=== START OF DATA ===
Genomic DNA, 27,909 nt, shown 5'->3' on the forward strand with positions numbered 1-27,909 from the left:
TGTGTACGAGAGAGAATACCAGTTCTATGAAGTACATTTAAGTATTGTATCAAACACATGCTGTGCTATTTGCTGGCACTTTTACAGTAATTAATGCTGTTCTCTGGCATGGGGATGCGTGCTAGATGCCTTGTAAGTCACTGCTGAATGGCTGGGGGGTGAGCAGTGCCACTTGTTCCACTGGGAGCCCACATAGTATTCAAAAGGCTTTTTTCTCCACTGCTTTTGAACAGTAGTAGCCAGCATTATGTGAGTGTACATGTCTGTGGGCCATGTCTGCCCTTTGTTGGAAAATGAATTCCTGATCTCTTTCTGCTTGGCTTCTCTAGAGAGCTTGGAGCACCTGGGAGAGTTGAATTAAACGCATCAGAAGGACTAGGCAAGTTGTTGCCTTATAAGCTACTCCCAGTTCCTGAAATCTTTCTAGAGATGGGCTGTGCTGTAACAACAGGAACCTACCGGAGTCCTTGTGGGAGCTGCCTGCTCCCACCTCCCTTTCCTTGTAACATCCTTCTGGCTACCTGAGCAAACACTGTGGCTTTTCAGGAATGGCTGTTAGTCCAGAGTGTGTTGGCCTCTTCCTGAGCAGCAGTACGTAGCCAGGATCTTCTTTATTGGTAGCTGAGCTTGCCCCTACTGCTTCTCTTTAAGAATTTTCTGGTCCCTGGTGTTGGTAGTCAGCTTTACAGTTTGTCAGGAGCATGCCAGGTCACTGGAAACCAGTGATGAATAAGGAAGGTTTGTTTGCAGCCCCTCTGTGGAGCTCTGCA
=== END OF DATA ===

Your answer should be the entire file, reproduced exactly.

Genomic DNA, 27,909 nt, shown 5'->3' on the forward strand with positions numbered 1-27,909 from the left:
TGTGTACGAGAGAGAATACCAGTTCTATGAAGTACATTTAAGTATTGTATCAAACACATGCTGTGCTATTTGCTGGCACTTTTACAGTAATTAATGCTGTTCTCTGGCATGGGGATGCGTGCTAGATGCCTTGTAAGTCACTGCTGAATGGCTGGGGGGTGAGCAGTGCCACTTGTTCCACTGGGAGCCCACATAGTATTCAAAAGGCTTTTTTCTCCACTGCTTTTGAACAGTAGTAGCCAGCATTATGTGAGTGTACATGTCTGTGGGCCATGTCTGCCCTTTGTTGGAAAATGAATTCCTGATCTCTTTCTGCTTGGCTTCTCTAGAGAGCTTGGAGCACCTGGGAGAGTTGAATTAAACGCATCAGAAGGACTAGGCAAGTTGTTGCCTTATAAGCTACTCCCAGTTCCTGAAATCTTTCTAGAGATGGGCTGTGCTGTAACAACAGGAACCTACCGGAGTCCTTGTGGGAGCTGCCTGCTCCCACCTCCCTTTCCTTGTAACATCCTTCTGGCTACCTGAGCAAACACTGTGGCTTTTCAGGAATGGCTGTTAGTCCAGAGTGTGTTGGCCTCTTCCTGAGCAGCAGTACGTAGCCAGGATCTTCTTTATTGGTAGCTGAGCTTGCCCCTACTGCTTCTCTTTAAGAATTTTCTGGTCCCTGGTGTTGGTAGTCAGCTTTACAGTTTGTCAGGAGCATGCCAGGTCACTGGAAACCAGTGATGAATAAGGAAGGTTTGTTTGCAGCCCCTCTGTGGAGCTCTGCA